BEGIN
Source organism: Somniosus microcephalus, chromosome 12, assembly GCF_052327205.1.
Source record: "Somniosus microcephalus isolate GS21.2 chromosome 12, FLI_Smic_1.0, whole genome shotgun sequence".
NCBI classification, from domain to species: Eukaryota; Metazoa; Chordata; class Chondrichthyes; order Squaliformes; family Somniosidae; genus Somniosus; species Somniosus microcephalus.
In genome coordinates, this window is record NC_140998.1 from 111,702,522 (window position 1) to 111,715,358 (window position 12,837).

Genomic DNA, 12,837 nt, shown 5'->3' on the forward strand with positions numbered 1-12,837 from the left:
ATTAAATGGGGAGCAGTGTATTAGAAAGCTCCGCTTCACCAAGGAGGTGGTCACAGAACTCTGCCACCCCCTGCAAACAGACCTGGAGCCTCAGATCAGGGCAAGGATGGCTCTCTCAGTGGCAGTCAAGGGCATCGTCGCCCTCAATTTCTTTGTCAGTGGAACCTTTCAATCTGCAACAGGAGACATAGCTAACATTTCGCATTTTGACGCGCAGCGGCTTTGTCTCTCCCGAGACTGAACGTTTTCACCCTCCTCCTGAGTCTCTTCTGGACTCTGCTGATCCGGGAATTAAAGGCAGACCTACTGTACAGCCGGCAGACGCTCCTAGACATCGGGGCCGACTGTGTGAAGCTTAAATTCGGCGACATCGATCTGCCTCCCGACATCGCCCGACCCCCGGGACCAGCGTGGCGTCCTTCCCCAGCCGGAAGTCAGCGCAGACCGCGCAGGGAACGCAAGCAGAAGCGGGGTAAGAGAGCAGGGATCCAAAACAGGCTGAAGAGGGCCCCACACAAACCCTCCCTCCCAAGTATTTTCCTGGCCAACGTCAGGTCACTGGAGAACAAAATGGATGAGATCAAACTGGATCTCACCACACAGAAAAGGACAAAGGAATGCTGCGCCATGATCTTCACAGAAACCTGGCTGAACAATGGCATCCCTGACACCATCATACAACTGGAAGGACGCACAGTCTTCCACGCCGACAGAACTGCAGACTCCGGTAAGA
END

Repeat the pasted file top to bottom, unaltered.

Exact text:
Source organism: Somniosus microcephalus, chromosome 12, assembly GCF_052327205.1.
Source record: "Somniosus microcephalus isolate GS21.2 chromosome 12, FLI_Smic_1.0, whole genome shotgun sequence".
NCBI classification, from domain to species: Eukaryota; Metazoa; Chordata; class Chondrichthyes; order Squaliformes; family Somniosidae; genus Somniosus; species Somniosus microcephalus.
In genome coordinates, this window is record NC_140998.1 from 111,702,522 (window position 1) to 111,715,358 (window position 12,837).

Genomic DNA, 12,837 nt, shown 5'->3' on the forward strand with positions numbered 1-12,837 from the left:
ATTAAATGGGGAGCAGTGTATTAGAAAGCTCCGCTTCACCAAGGAGGTGGTCACAGAACTCTGCCACCCCCTGCAAACAGACCTGGAGCCTCAGATCAGGGCAAGGATGGCTCTCTCAGTGGCAGTCAAGGGCATCGTCGCCCTCAATTTCTTTGTCAGTGGAACCTTTCAATCTGCAACAGGAGACATAGCTAACATTTCGCATTTTGACGCGCAGCGGCTTTGTCTCTCCCGAGACTGAACGTTTTCACCCTCCTCCTGAGTCTCTTCTGGACTCTGCTGATCCGGGAATTAAAGGCAGACCTACTGTACAGCCGGCAGACGCTCCTAGACATCGGGGCCGACTGTGTGAAGCTTAAATTCGGCGACATCGATCTGCCTCCCGACATCGCCCGACCCCCGGGACCAGCGTGGCGTCCTTCCCCAGCCGGAAGTCAGCGCAGACCGCGCAGGGAACGCAAGCAGAAGCGGGGTAAGAGAGCAGGGATCCAAAACAGGCTGAAGAGGGCCCCACACAAACCCTCCCTCCCAAGTATTTTCCTGGCCAACGTCAGGTCACTGGAGAACAAAATGGATGAGATCAAACTGGATCTCACCACACAGAAAAGGACAAAGGAATGCTGCGCCATGATCTTCACAGAAACCTGGCTGAACAATGGCATCCCTGACACCATCATACAACTGGAAGGACGCACAGTCTTCCACGCCGACAGAACTGCAGACTCCGGTAAGA